The annual showdown for the Governor's Cup is always big, but the buildup to this one has been different. Wildcat supporters see it as a chance to rebound from a disappointing year with a huge win over their biggest rival. Cardinal fans view beating UK as the first step to fulfilling BCS-or-bust expectations.
For the most part, U of L and especially UK players and coaches have stayed above the fray, electing to skip out on the friendly and sometimes not so friendly back-and-forth preceding the game. That does not mean they don't understand its significance.
Mix the intensity of the rivalry game with the jitters associated with a season opener and you have the recipe for some serious nerves.
"The past week or so, I've been kind of anxious; just have a weird feeling in your stomach," junior linebacker Avery Williamson said. "I'm just ready to play. It's a good anxious feeling, and I'm just ready to go and jump into it. I can't wait for it to get here."
Williamson won't have to wait much longer. UK is just days away from making the short trek west to the biggest city in the Bluegrass to face Louisville at 3:30 p.m. on Sunday on ESPN. UK-U of L is the lone football game - college or NFL - on the schedule for Sunday, which means the eyes of a huge national audience figure to be trained on the Cats and Cards as they do battle for the 25th time in the rivalry's history.
Quarterback Max Smith, adding to everything else, will be making his first season-opening start and his first start against Louisville. However, it's not as if he's completely without experience. Papa John's Cardinal Stadium is expected to be rocking, but Smith has already played at LSU and South Carolina. Even so, he'll be dealing with nerves too.
"I'm nervous before every game, nothing really is going to change," Smith said. "I've been nervous before every game even if we played a really bad team in high school I would be nervous before that game. If I'm not nervous then something is wrong."
Smith went on to say he plans to treat Sunday like any other game in spite of everything swirling around it, but even he had to concede its meaning in terms of setting the tone for the rest of the season.
"Winning the first game is very crucial," Smith said. "It can set you up big time."
Experts and fans aren't expecting big things out of UK in 2012. Completely turning around those opinions will take an entire season, but what better place to start than in the spotlight this weekend?
"What a great opportunity for us," head coach Joker Phillips said. "We've played a lot of top 25 teams, come out on top on some. This is a great opportunity for us to play against a top 25 team in our first game."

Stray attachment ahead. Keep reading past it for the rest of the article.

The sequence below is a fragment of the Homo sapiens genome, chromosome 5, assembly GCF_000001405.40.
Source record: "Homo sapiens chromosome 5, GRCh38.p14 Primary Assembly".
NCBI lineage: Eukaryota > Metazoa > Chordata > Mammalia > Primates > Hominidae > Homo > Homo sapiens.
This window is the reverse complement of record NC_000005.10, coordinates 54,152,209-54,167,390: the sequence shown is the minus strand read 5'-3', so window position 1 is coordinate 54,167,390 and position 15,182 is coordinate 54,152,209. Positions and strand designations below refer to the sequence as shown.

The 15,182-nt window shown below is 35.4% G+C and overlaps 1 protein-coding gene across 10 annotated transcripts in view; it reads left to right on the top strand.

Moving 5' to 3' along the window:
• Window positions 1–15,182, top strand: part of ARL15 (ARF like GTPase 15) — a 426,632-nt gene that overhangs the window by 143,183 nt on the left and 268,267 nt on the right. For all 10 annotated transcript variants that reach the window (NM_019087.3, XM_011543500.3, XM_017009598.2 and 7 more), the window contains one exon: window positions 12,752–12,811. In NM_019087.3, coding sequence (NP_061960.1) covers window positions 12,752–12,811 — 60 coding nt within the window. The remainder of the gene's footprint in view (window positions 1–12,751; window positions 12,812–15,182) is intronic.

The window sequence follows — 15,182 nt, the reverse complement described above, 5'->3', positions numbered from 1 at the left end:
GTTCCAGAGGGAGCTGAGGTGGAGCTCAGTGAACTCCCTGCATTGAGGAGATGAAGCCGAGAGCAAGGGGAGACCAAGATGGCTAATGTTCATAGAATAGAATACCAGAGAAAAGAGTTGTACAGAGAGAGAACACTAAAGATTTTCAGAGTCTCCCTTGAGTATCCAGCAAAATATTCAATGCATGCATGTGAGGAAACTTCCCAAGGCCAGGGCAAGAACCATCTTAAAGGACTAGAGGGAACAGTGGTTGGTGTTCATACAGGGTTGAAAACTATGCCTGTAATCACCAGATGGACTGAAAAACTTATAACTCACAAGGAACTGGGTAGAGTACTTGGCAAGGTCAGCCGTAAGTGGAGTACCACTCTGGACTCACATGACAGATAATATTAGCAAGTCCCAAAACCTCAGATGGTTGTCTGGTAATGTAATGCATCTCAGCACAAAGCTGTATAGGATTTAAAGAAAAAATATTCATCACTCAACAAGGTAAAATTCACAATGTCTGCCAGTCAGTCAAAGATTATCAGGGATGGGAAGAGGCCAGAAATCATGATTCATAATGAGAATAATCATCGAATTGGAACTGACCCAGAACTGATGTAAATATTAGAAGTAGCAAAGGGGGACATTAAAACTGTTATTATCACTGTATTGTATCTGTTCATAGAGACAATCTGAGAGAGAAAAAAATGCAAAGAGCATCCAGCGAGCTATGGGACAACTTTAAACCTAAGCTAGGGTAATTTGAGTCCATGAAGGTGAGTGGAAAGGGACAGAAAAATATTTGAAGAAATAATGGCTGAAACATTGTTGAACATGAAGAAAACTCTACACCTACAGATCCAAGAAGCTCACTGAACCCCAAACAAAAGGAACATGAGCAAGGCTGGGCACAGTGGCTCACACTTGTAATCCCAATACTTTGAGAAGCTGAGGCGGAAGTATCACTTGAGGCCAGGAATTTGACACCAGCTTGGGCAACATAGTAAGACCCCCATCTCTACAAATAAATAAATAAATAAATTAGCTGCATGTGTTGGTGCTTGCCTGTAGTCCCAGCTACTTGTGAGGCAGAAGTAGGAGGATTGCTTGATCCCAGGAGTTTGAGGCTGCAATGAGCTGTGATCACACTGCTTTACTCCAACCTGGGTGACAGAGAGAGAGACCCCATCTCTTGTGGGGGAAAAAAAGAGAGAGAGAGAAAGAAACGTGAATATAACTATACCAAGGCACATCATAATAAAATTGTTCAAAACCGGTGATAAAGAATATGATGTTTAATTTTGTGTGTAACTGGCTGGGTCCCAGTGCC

The word "opportunity" sums up the way Phillips is approaching this game pretty effectively. He's not putting the pressure on his team - there's enough of that coming from elsewhere - opting instead to focus on what a win would mean. For his purposes, the fact that U of L is a fairly substantial favorite works just fine.
"That's what I'm accustomed to," Phillips said. "We've always been in this position, even when we had some good teams here that finished pretty good. We take it for what it's worth. We use it as motivation and we'll play. That's what we do. We don't talk about it. We just go play."
Louisville will present plenty of challenges though, the most obvious of which is sophomore quarterback Teddy Bridgewater. His first action last year came against Kentucky when starter Will Stein went down with an injury. The Wildcat defense, having centered its game plan around Stein, struggled to cope with Bridgewater in a 24-17 loss. He would go on to start the season's final 10 games, throwing for over 2,100 yards and leading his team to the Belk Bowl.
"He's a guy that played really well for them in the second half (against) us, made some huge throws," Phillips said. "Came out of high school, people were wondering if he could throw the ball well enough to be a big-time quarterback. Well, he can."
There's a pretty good chance Bridgewater and Smith will be dealing with less than ideal throwing conditions. Sunday's forecast calls for a 70-percent chance of potentially heavy rainfall. Poor footing and slippery balls could make life hard on receivers and defensive backs, making play in the trenches that much more important.
In terms of pressure up front, Louisville head coach Charlie Strong and UK defensive coordinator Rick Minter both aren't afraid to bring the heat. The two teams combined for 10 sacks in last season's matchup, but Phillips believes in his quarterback's ability to cope with the Cardinal blitz.
"What will help Max is what he has seen in practice," Phillips said. "(Minter) is cut from the same cloth (as Strong). You know, he likes to bring pressure from all different angles, all different directions, all different down and distance, similar to what we'll see on Sunday, Max has seen all (preseason)."
Especially if the conditions are as bad as they could be, Smith will need as much help as possible from his running game. UK managed just 3.5 yards per carry in 2011 and just 35 yards on 32 rushes against the Cardinals. U of L ran for 181 yards in last season's game, marking the 16th time in as many seasons the team with more rushing yards has won the Governor's Cup.
Louisville's win over Kentucky last year, combined with the Cardinals' five wins in their final six regular season games, has propelled U of L into the favorite role, but Phillips has been around this rivalry too long to pay much attention to any of that.
"The team that wins this thing comes out of this thing with momentum," Phillips said. "We need the momentum, and so do they need the momentum. That's why it will be a great game. Regardless of who is favored, who is in the top 25, it will be a great football game."